Gardening in high-heat and high-humidity areas can bring a special set of challenges related to plant growth, diseases, and pest control. Gardeners throughout the Southern U.S. are especially familiar with how tricky it can be to successfully grow a healthy garden. Because many plants don’t grow well beyond 85F it is important to select the right plants for the right seasons. Below you will find recommendations for areas that experience extreme heat during the summer months, along with high humidity. This information was gathered using recommendations by the University of Florida, the University of Georgia, Mississippi State University, and Louisiana State University. Each of these universities resides in the topmost hot and humid regions of the United States.
When to Start Seeds in Zones 9+?
Vegetable gardening can look quite different for zones 9, 10, 11, and 12. Unlike more temperate regions, you can grow all year long. This can make it tricky to know what and when to grow. It is best to think of your seasons in terms of cool, warm, and hot. Cool-season vegetables such as brassicas, root vegetables, and traditional leafy greens can be grown during your fall, winter, and spring months. Warm-season vegetables like tomatoes, beans, cucumber, eggplant, peppers, and melons are usually started from seed as early as January and transplanted or directly sown around March-April. Hot-season vegetables include those that can hold up through the summer heat, such as okra, southern peas, some beans, and sweet potatoes. For vegetable-specific planting directions, we recommend using the linked resources below or contacting your local extension office.
Vegetable Varieties for Hot and Humid Southern Climates
Cool-season vegetables include brassicas, root vegetables, leafy greens, and more. These plants tend to become bitter and bolt (produce flowers rather than foliage) with warm temperatures. These plants can be especially difficult to grow in hot and humid climates. The key to success is growing this type of vegetable during the coolest months of the growing season. As for any home garden plant, cool-season vegetables should be planted according to local recommendations. Below we have gathered some of the top recommendations for cool-season vegetable varieties that do well in some of the states that experience the hottest and most humid climates.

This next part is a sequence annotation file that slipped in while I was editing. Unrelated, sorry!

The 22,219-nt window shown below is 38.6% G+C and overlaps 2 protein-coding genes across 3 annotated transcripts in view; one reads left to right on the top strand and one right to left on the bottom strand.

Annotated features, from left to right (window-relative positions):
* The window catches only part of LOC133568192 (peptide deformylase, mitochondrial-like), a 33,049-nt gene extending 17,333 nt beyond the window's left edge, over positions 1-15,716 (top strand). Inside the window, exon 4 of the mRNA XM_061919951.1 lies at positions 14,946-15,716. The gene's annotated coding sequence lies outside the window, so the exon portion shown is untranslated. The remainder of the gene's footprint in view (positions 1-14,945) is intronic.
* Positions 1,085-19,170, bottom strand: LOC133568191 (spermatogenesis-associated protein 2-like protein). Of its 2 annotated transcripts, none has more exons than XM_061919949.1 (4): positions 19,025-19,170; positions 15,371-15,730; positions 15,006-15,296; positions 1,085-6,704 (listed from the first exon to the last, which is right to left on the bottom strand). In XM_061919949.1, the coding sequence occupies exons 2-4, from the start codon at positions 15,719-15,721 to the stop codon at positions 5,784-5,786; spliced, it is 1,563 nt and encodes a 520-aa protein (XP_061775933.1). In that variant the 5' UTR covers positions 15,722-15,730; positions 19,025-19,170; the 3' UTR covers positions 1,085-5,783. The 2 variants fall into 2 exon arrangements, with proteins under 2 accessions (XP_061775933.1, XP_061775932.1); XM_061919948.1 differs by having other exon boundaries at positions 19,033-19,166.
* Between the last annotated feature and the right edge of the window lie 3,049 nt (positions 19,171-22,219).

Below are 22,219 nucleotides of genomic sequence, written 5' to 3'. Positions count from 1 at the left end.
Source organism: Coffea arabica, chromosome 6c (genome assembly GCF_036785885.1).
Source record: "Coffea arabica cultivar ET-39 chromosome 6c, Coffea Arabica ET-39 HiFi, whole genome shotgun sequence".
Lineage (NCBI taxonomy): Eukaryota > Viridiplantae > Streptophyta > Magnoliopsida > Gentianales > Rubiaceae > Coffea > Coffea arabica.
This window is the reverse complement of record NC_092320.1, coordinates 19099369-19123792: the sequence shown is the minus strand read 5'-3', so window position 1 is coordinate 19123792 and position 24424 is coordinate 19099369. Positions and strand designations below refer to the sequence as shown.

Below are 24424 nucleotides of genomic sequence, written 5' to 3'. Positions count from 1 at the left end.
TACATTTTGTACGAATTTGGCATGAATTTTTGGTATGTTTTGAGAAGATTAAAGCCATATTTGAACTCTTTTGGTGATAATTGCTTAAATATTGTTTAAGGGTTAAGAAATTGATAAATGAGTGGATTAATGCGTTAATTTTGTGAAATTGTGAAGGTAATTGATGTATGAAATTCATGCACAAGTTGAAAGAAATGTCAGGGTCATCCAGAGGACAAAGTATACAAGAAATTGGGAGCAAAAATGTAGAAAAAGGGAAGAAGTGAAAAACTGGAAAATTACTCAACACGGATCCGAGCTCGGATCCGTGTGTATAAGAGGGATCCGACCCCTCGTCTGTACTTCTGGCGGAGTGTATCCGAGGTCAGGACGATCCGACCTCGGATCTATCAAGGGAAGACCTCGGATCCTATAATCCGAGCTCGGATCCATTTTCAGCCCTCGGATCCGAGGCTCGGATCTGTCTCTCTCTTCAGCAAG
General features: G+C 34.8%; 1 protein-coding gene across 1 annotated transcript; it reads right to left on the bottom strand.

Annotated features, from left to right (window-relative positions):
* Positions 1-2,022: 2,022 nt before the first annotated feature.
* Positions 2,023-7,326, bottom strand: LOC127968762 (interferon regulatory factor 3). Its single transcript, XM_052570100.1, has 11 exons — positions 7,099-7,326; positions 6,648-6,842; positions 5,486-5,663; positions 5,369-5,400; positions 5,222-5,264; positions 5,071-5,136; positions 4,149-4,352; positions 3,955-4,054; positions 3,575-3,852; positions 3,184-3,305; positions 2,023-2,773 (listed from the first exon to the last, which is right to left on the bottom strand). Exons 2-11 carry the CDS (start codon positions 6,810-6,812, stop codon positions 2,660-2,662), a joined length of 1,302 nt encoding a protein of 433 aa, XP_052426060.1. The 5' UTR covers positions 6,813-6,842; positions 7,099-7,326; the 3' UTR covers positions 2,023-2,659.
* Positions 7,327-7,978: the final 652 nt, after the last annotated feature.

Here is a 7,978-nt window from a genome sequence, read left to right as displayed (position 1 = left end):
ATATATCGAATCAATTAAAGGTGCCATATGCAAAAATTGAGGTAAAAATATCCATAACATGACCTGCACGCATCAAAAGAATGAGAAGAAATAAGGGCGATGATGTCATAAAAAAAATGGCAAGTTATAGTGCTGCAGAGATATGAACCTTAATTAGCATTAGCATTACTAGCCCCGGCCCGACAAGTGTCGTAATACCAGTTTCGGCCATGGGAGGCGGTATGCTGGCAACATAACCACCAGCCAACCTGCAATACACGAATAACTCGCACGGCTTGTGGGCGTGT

Brussels Sprouts - Long Island Improved
Spinach - Bloomsdale
By warm-season we mean warm, not hot. Throughout the southern U.S. summer temperatures can reach an extreme level where most plants are uncomfortable. Conveniently, during this time of the year people also avoid spending time outdoors because the heat is so unbearable for long periods of time. While common vegetable may suffer, tropical plants can thrive during this period of high temperatures. Warm-season vegetables should be planted during the winter, spring and fall seasons. This will help you to get the most out of your growing season while avoiding the extreme temperatures you and your plants would prefer to avoid.
Beans - Winged Bean, Blue Lake(Bush), Blue Lake (Pole), Kentucky Wonder (Bush), Kentucky Blue (Pole)
Corn - Mirai 131 (Y), Early Sunglow (Y), Mirai 301 (Bi), Ambrosia (Bi), Silver Queen (W)
Cucumbers - Boston Pickling, Diva, Ashley, Sweet Success, Marketmore 76, Straight Eight
Eggplant - Black Beauty, Florida Market, Louisiana Long Green
Greens - Malabar Spinach, Amaranth
Okra - Clemson Spineless, Burgundy
Peppers - California Woner, Big Bertha, Jalapeno M, Hungarian Hot Wax, Thai, Long Cayenne, Caribbean Red habanero
Southern Peas - Black-Eye
Tomatoes - Better Boy, Celebrity, Arkansas Traveler, Mortgage Lifter, Early Girl, Rutgers, Juliet, Supersweet 100
Watermelon - Sangria, Crimson Sweet, Baby Doll
Pumpkin - Sugar Baby, Autumn Gold, Jack O Lantern, Dills Atlantic Giant
About the Author
I'm Ashleigh Smith, a native to Northern Utah. I first gained a love of gardening with my grandmother as I helped her each summer. I decided to make a career of it and have recently graduated with a Bachelor's degree in Horticulture from Brigham Young University - Idaho. My studies have focused on plant production while I also have experience in Nursery & Garden Center Operations.
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